Some questions just keep popping up all the time, so I decided to write a FAQ.
Isn't your patch just introducing security trough obscurity?
> It was rejected because Alan Cox (and others) felt it only provided
> security through obscurity.
Yeah, well, yeah. My patch wasn't actually ment to be included in the main-
kernel. I agree with the security-by-obscurity argument altough I think it's
_not ALWAYS_ a bad thing.
What I am trying to say is: I agree that sofware should be written so that
they can't be exploited in one way or another. But since software is written
by humans, it's likely that bugs stay always in. Furthermore; it's always
possible that in the future new exploits are invented which exploit things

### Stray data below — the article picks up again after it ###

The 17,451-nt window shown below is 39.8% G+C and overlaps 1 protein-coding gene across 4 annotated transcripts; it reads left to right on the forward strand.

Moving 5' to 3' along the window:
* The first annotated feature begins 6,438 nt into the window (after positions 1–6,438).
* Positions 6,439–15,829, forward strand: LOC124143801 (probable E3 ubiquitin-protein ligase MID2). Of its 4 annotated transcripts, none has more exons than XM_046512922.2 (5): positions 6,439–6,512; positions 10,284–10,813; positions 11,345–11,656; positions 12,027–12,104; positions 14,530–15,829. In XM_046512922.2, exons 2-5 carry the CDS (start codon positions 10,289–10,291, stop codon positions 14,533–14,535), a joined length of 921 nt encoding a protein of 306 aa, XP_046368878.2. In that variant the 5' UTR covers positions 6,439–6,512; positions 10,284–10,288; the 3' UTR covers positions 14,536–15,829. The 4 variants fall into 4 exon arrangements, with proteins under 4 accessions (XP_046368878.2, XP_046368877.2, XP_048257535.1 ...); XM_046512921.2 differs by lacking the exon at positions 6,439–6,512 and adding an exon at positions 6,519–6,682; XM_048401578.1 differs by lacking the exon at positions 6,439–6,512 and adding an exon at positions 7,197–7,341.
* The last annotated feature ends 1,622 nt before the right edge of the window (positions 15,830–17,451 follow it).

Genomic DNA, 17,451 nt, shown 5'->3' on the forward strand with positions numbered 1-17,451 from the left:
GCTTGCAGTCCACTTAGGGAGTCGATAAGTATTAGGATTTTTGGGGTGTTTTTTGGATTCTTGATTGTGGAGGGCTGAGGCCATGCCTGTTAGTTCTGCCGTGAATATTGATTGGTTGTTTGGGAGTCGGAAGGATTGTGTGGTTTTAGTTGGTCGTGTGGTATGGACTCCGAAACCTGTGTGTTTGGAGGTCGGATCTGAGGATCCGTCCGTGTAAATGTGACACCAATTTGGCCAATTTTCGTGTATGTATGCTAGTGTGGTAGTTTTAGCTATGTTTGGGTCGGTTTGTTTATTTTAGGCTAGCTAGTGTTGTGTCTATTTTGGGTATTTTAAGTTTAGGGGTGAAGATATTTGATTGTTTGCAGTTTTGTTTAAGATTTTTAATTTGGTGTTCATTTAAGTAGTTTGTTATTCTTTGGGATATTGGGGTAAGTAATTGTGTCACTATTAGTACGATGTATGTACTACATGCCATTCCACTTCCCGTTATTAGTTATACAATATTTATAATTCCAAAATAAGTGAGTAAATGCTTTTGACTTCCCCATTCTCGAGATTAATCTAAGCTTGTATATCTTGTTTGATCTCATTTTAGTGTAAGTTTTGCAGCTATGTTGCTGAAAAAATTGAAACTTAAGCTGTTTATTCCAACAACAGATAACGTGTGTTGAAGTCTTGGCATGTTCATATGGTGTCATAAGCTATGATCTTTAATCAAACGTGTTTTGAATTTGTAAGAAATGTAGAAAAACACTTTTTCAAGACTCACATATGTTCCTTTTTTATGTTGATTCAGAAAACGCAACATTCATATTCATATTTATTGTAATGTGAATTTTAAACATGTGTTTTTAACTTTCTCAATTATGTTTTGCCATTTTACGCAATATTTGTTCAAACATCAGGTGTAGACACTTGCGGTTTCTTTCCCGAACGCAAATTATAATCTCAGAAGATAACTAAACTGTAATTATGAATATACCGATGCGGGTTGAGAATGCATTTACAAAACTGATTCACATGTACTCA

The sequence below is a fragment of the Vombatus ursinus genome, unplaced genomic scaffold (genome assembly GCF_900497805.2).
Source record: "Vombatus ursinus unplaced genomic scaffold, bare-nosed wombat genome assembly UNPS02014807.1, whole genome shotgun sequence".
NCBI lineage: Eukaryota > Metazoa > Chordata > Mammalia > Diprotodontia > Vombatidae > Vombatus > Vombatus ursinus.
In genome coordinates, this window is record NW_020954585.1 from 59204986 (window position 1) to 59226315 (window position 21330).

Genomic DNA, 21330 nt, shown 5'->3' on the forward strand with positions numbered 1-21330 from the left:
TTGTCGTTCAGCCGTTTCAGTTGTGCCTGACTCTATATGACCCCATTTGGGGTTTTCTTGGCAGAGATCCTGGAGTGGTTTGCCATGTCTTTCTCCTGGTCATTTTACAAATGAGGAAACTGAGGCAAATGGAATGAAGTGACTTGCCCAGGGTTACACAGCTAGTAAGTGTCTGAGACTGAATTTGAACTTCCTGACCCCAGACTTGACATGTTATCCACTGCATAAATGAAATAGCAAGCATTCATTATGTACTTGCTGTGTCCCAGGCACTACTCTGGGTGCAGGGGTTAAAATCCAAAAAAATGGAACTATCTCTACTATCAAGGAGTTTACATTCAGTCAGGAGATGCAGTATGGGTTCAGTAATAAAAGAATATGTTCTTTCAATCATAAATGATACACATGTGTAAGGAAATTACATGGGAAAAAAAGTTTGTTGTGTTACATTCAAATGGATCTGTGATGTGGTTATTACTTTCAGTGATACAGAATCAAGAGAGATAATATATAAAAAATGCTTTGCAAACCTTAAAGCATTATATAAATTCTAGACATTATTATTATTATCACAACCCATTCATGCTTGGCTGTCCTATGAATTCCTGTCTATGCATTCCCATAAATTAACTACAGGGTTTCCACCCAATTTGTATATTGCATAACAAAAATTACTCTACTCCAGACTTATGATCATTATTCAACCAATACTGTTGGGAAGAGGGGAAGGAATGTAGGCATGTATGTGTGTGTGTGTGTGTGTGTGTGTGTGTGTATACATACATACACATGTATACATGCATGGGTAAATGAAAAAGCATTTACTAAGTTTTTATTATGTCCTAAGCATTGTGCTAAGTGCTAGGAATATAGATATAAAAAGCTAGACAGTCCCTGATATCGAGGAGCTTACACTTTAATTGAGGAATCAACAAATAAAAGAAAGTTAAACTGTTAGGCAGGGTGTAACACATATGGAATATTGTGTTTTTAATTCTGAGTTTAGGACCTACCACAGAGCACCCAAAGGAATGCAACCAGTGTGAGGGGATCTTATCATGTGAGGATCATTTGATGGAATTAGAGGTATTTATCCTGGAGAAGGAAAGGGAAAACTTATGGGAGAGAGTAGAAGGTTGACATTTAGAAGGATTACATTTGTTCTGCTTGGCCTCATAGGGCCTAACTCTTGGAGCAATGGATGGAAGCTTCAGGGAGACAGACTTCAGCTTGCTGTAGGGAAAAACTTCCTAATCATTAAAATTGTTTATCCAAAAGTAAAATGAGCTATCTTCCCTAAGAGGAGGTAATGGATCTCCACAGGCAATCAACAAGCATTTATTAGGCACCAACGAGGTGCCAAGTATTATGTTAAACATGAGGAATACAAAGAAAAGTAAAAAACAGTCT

the original programmer didn't think of, and also; new libcs might have
security-problems which affect your software. To prevent that your system
gets cracked by some script-kiddie, I found it a good thing to patch the
mainstream-kernel with patches that disable executable stacks, make the
/proc filesystem more restricted, etc. etc. And in my quest for creating a
secure-as-possible system which anticipates on future exploits I found that
using random PIDs is a good thing.
Are you the first one to write such a patch?
No, I'm not. I didn't know of the other patch before I wrote a message
to LKM. In my opinion my patch deserves also the right to live (;0]) since
it's way less bloated then the other. The other is much more flexible,
though, which might be a Good Thing(TM) sometimes.